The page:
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Citizen judges


Unswerving cyclist
14 Mar 2002
I wasn't aware of the fact that the Japanese legal system does not provide for lay participation in its criminal justice process (lay assessors, juries). Democracy-wise lay participation is a good thing, but it can easily turn into a double-edged sword.

Panel eyes having citizens collaborate with judges in trials

The government's task force on judicial reform on Tuesday unveiled a tentative plan promoting public participation in the nation's judicial system by having private citizens collaborate with judges in criminal and other trials and jointly render a verdict. [...] Under the plan, members of the public would be chosen at random from eligible voters and then screened by judges. They would be given the same authority as judges to determine verdicts. Employers would not be allowed to refuse leave to workers selected as citizen "judges" who ask for time off to participate in a trial. The plan calls for either three judges to work jointly with two or three citizens or one or two judges to collaborate with nine to 11 citizens.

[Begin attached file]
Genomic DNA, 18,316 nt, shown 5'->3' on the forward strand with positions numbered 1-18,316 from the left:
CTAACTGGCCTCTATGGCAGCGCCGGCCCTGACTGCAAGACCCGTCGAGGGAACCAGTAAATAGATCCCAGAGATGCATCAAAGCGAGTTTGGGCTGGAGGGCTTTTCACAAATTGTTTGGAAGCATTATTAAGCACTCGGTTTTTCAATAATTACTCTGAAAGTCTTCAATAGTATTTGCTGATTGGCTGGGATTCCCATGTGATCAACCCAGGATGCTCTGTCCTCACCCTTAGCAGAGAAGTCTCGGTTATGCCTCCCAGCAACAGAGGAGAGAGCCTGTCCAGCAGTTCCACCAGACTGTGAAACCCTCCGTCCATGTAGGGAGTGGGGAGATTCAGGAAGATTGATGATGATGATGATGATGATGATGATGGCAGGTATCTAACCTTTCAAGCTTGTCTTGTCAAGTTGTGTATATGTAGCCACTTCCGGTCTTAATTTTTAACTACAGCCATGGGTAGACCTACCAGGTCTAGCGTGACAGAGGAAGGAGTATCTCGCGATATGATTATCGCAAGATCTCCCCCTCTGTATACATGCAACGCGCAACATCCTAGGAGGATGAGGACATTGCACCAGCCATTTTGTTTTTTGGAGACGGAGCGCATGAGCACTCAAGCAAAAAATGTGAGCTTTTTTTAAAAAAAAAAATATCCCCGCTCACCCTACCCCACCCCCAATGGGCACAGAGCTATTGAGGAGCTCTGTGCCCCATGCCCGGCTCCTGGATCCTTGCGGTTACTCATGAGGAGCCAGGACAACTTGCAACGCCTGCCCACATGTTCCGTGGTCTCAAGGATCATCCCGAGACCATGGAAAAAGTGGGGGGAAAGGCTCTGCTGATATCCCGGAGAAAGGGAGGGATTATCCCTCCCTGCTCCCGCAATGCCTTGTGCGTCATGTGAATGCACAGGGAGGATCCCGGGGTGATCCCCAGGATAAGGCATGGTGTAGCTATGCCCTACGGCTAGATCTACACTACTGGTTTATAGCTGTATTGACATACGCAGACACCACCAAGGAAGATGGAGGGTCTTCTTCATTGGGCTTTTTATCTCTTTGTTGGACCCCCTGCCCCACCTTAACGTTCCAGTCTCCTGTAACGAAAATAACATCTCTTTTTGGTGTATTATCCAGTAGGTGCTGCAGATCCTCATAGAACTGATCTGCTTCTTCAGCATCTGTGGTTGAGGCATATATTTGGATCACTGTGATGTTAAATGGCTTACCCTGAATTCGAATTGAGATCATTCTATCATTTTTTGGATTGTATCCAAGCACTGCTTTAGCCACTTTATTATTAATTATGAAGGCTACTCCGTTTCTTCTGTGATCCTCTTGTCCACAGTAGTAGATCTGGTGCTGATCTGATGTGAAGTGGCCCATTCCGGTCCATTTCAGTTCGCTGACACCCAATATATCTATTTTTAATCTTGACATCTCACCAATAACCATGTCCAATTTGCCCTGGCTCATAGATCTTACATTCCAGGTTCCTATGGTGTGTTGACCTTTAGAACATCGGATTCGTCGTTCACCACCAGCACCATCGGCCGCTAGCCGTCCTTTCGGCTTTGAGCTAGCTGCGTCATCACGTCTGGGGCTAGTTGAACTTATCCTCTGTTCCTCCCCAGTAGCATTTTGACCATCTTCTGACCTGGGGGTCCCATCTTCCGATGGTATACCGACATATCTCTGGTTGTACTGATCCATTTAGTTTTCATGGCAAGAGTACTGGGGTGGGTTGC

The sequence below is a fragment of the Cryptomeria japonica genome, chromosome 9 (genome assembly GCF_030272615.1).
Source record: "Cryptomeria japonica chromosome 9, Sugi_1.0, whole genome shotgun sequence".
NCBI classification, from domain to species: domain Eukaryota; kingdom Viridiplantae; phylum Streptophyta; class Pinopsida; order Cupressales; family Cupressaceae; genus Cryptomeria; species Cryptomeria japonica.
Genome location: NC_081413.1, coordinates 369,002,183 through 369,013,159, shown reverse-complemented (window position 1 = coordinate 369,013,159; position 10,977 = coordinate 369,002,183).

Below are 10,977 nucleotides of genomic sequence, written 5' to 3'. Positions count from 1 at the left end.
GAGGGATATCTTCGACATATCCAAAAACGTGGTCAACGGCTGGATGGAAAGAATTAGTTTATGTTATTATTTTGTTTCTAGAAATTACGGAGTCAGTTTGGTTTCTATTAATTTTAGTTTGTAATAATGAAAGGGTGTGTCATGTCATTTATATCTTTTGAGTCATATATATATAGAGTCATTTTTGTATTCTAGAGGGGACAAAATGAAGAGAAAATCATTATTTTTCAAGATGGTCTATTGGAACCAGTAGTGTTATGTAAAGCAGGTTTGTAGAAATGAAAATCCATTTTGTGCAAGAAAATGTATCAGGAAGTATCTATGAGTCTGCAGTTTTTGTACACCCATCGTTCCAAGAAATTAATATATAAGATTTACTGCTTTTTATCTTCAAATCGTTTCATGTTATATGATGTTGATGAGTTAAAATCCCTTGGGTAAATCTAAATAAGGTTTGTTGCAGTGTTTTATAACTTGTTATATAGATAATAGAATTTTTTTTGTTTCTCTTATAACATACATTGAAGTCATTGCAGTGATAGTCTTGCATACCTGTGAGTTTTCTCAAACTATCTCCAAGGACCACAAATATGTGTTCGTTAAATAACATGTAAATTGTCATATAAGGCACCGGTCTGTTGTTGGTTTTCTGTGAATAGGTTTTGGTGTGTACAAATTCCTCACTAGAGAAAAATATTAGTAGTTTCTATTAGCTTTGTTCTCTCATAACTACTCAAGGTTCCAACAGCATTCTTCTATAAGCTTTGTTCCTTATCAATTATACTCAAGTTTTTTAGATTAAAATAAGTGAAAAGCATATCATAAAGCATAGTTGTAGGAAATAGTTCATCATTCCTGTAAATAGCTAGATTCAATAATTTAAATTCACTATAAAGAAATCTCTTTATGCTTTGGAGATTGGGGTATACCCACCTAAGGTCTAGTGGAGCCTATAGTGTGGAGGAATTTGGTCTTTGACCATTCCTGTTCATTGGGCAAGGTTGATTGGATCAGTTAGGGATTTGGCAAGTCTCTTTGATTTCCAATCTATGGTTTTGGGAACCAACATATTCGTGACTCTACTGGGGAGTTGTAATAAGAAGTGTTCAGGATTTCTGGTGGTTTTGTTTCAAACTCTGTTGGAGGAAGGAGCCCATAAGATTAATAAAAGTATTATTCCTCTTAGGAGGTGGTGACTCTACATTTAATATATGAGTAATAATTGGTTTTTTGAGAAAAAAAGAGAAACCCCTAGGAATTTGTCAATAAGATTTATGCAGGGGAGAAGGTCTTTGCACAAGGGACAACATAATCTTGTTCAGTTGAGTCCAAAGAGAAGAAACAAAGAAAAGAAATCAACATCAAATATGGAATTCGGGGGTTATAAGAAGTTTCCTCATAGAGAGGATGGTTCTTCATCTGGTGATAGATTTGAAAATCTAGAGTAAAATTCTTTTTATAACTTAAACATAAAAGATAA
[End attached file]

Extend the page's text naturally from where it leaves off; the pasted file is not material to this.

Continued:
=> http://www.japantoday.com/e/?content=news&cat=2&id=252365

Japan unveils proposals for first experiment with jury system

=> Yahoo News - Latest News & Headlines
Hmm... interesting indeed although I suspect the system may not be as similar as such to the jury system that we have here in America for example. Consider this:

"It also proposes that private citizens only be bound by the Constitution and law in exercising their authority"

That statement may certainly be open to interpretation but I am curious as to what degree of discretion citizen participants will be afforded in this capacity towards actual decision-making. Furthermore, will they have actual input or are they merely there as window dressing for the Judges themselves... I do agree though that the tentative approach they've employed to date is most likely the best and it will be interesting to see how this plays out in their Judicial system.
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